London-based payments startup TransferWise is now valued at $5bn following a secondary share sale in a further sign of the increased excitement about online payments startups amid the coronavirus pandemic.

The fintech on Wednesday said that it had completed a $319m secondary share sale led by new investor D1 Capital Partners and existing shareholder Lone Pine Capital. Existing shareholders Baillie Gifford, Fidelity International and LocalGlobe all increased their holdings in the company. Shares were sold by employees and some existing shareholders.

The $5bn valuation for the profitable fintech is a big jump from the $3.5bn valuation TransferWise achieved last year. But is it still not quite as valuable as Revolut, Checkout.com and Klarna which are all valued at $5.5bn.

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“We’ve been funded exclusively by our customers for the last few years and we didn’t need to raise external funding for the company,” said cofounder and current CEO Kristo Käärmann in a statement. “This secondary round provides an opportunity for new investors to come in, alongside rewarding the investors and employees who’ve helped us succeed so far”.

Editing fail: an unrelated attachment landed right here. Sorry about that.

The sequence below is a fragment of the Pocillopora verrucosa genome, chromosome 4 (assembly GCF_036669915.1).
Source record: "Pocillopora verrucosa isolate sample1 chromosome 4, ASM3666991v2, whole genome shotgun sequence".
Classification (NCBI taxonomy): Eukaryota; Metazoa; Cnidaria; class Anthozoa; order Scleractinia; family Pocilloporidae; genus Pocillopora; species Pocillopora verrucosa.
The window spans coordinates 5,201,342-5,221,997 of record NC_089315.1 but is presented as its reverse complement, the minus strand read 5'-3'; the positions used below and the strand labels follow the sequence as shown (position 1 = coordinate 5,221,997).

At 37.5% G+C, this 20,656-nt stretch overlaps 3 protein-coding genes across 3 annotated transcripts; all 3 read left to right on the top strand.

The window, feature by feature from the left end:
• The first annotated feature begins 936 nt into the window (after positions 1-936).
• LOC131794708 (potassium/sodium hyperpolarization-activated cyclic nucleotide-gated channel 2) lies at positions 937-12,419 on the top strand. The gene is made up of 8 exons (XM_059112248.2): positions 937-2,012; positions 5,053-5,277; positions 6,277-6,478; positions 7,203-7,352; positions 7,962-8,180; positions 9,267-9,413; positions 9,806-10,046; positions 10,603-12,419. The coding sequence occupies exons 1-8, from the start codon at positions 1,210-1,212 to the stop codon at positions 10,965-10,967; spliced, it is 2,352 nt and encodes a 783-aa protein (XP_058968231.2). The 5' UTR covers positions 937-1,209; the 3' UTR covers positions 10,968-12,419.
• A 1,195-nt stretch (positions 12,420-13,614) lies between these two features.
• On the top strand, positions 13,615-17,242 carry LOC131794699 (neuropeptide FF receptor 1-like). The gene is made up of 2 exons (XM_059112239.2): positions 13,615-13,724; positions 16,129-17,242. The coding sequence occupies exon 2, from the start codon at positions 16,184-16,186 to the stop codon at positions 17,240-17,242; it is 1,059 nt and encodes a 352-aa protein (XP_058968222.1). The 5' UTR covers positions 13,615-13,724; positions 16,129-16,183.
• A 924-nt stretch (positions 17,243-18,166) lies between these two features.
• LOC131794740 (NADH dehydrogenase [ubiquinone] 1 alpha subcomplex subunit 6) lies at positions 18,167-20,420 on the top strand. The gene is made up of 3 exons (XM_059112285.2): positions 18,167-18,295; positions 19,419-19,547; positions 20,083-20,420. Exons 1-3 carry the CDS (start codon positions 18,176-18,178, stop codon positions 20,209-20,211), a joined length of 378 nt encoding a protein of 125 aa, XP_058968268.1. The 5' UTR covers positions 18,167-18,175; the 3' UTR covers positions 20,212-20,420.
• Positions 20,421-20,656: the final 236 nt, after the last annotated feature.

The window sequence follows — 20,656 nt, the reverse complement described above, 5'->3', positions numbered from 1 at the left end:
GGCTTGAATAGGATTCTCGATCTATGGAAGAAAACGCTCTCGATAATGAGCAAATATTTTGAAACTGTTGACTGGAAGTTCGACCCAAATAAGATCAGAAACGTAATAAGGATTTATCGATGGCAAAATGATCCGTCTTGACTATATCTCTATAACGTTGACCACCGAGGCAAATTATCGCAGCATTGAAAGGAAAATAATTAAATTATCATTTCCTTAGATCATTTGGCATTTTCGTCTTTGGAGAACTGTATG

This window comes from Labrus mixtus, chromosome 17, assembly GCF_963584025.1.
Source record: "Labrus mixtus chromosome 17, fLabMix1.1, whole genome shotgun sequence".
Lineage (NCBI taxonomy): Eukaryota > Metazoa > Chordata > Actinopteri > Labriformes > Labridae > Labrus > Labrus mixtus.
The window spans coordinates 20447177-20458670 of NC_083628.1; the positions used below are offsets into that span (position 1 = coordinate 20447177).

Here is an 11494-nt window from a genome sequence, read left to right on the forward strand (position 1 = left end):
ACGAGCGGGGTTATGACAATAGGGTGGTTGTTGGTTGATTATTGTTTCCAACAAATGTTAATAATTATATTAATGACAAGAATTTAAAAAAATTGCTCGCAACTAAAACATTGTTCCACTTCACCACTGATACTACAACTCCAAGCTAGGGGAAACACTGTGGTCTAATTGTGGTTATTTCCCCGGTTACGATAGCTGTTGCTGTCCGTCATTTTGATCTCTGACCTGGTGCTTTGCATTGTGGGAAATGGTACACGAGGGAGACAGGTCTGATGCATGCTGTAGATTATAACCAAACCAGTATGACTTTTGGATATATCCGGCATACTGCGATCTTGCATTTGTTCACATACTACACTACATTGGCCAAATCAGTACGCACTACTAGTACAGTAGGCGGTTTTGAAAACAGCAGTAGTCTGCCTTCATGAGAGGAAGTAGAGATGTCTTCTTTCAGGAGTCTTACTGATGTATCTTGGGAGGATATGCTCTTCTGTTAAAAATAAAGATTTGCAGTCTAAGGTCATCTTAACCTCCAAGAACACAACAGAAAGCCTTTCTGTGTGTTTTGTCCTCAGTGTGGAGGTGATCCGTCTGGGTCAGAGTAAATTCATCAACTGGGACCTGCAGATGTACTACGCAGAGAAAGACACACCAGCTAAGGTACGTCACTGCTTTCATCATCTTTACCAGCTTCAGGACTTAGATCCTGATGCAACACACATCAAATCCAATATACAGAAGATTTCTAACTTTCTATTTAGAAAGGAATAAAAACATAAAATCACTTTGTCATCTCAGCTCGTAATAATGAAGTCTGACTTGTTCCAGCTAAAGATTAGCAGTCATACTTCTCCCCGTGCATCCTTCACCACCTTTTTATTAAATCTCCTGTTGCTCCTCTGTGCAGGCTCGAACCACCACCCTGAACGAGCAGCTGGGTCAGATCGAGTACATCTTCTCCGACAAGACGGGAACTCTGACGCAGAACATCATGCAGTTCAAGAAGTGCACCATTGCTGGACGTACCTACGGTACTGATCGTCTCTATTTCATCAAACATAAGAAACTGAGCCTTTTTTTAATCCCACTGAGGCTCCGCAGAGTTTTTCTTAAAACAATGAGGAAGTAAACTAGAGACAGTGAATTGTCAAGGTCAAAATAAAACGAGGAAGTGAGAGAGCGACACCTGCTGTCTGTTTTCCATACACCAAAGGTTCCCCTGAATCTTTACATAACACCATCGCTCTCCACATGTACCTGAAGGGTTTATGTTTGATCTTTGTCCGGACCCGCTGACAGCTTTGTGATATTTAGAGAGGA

Founded in 2011, TransferWise has been hugely successful undercutting the fees charged by the big banks to send money abroad. TransferWise charges less than 1% on many currency transfers, compared to what the World Bank estimates is an industry average of more than 7%. There are now more than 8m people using TransferWise, moving over £4bn a month.

It’s not the first time existing investors have sold shares — the company was valued at $3.5bn last year as part of a $292m secondary round. At the time, Sifted reported that there were more than 150 employees who were paper millionaires at the company.

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mjlcapdagde
mjlcapdagde

Undercutting was the bait, now for the switch. Watch as the 1% fees ‘change’ not into a unicorn or a hamburger, but to relentlessly and progressively higher-than-1% fees once market share has been locked in, until parity with other competitors’ fees has been reached.